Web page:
Executive Intelligence Review


Chatham House To Erdogan, Allow Turkey To Be Raped, and Expect No Help from Russia or China

Aug. 15, 2018 (EIRNS)—There is an important component of deliberate financial warfare in the current Turkish crisis. This was made abundantly clear in an arrogant article published Aug. 14 by Lord Jim O’Neill, the former Goldman Sachs chairman who is now the head of Chatham House, the top London think-tank also known as the Royal Institute of International Affairs. O’Neill explained in a feature for Project Syndicate yesterday, how and why Turkey’s President Erdogan will have to surrender and allow the rape of his country:

“As the Turkish lira continues to depreciate against the dollar, fears of a classic emerging-market crisis have come to the fore. Turkish President Recep Tayyip Erdogan’s populist economic policies have finally caught up to him, and sooner or later, he will have to make nice with his country’s traditional Western allies.”

The Turkish crisis, O’Neill wrote

“gives credence, at least for some people, to the notion that ‘a crisis is a terrible thing to waste.’ I suspect that many Western policymakers, in particular, are not entirely unhappy about Turkey’s plight.... [Erdogan is] a belligerent leader who does not realize—or refuses to acknowledge—that his populist economic policies are unsustainable....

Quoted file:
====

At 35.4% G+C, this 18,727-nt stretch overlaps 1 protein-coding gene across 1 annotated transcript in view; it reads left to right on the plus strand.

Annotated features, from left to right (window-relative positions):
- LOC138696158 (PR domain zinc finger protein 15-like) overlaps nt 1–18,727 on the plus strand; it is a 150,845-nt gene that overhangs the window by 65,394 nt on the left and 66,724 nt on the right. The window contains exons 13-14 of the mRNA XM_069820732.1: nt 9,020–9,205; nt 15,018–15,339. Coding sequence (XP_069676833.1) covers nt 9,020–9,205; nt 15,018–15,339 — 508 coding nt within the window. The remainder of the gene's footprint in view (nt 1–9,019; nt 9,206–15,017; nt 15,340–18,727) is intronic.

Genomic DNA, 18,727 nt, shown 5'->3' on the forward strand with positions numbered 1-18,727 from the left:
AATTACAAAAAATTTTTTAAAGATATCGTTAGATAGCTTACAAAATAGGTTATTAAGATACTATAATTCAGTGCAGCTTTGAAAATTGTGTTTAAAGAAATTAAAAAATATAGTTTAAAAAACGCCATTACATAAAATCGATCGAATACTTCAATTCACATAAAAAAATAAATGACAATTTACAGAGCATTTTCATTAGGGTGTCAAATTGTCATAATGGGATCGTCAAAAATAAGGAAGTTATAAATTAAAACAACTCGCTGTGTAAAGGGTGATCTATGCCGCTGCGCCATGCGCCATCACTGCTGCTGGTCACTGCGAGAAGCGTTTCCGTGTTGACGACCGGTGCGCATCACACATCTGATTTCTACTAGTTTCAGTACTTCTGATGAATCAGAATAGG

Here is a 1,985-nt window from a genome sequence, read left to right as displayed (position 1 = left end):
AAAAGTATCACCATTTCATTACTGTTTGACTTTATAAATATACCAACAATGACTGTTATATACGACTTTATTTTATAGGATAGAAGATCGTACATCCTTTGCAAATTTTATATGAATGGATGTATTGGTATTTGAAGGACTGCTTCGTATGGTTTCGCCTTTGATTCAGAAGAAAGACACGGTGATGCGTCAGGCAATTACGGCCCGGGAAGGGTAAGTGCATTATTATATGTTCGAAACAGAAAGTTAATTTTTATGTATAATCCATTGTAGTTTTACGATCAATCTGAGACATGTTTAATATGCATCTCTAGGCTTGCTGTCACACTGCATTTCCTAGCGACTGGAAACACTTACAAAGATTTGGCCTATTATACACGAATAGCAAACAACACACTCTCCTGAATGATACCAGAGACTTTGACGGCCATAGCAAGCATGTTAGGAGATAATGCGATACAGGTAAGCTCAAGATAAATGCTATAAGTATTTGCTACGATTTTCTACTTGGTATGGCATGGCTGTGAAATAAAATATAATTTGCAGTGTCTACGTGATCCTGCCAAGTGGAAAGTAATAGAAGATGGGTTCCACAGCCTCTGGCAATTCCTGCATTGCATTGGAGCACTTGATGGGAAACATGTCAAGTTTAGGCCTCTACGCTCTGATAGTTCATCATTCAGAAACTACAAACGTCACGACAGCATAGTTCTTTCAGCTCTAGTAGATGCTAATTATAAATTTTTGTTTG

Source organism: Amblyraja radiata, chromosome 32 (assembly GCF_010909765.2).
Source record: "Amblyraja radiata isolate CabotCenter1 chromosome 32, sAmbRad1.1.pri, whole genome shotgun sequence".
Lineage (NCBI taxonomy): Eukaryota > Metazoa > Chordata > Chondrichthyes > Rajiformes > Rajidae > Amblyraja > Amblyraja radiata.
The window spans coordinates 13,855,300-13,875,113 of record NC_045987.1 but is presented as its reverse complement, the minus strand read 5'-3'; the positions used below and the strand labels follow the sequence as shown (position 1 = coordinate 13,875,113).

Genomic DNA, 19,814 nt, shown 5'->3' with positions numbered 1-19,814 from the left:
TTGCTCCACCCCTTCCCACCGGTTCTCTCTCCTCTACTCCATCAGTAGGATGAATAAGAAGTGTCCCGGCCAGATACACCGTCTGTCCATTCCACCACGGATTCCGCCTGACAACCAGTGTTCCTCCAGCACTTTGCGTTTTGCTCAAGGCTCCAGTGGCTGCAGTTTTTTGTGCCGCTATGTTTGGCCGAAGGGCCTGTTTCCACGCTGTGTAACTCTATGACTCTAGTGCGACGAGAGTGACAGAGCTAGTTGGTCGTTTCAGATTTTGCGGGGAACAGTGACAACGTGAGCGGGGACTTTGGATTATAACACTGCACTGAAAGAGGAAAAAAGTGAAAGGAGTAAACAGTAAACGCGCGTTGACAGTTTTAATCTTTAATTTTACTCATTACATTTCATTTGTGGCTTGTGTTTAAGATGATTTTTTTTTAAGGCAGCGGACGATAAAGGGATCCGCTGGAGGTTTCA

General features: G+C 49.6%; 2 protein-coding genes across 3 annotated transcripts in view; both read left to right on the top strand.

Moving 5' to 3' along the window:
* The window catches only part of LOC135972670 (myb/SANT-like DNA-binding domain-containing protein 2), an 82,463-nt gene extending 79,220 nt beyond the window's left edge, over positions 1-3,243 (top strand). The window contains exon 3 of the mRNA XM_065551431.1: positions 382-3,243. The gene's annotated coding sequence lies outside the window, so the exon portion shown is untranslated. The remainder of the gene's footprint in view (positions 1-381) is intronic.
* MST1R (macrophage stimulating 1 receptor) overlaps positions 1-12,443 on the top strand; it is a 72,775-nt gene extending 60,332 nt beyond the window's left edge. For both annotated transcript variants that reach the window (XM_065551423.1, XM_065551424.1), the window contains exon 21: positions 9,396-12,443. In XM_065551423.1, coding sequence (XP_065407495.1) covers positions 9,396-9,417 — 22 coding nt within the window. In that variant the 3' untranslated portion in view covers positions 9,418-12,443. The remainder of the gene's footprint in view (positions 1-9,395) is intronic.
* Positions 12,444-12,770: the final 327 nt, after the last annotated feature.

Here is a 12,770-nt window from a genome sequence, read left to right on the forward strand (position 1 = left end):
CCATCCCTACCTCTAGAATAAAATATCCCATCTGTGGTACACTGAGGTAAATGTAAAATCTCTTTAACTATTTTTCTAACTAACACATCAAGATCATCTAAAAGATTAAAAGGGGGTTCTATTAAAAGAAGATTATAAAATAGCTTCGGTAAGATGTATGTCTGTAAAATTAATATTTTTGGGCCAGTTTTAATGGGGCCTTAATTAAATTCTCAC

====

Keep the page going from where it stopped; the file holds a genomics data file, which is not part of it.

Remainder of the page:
“The country must drastically tighten its domestic monetary policy, curtail foreign borrowing, and prepare for the likelihood of a full-blown economic recession, during which time domestic saving will slowly have to be rebuilt....

“Given the unlikelihood of some external source of funding emerging, Erdogan will eventually have to back down on some of his unorthodox policies. My guess is that we’ll see a return to a more conventional monetary policy, and possibly a new fiscal-policy framework.”

O’Neill then proceeded to tell Erdogan not to expect any help from any other countries.

“Russia is sometimes mentioned as a potential savior for Turkey. There is no doubt that Russian President Vladimir Putin would love to use Turkey’s crisis to pull it even further away from its NATO allies. But Erdogan and his advisors would be deeply mistaken to think that Russia can fill Turkey’s financial void. A Kremlin intervention would do little for Turkey, and would likely exacerbate Russia’s own financial and economic challenges....

“As for China, though it will not want to waste the opportunity to increase its influence vis-á-vis Turkey, it is not the country’s style to step into such a volatile situation, much less assume responsibility for solving the problem....

“That means that Turkey’s economic salvation lies with its conventional Western allies: the U.S. and the EU (particularly France and Germany).”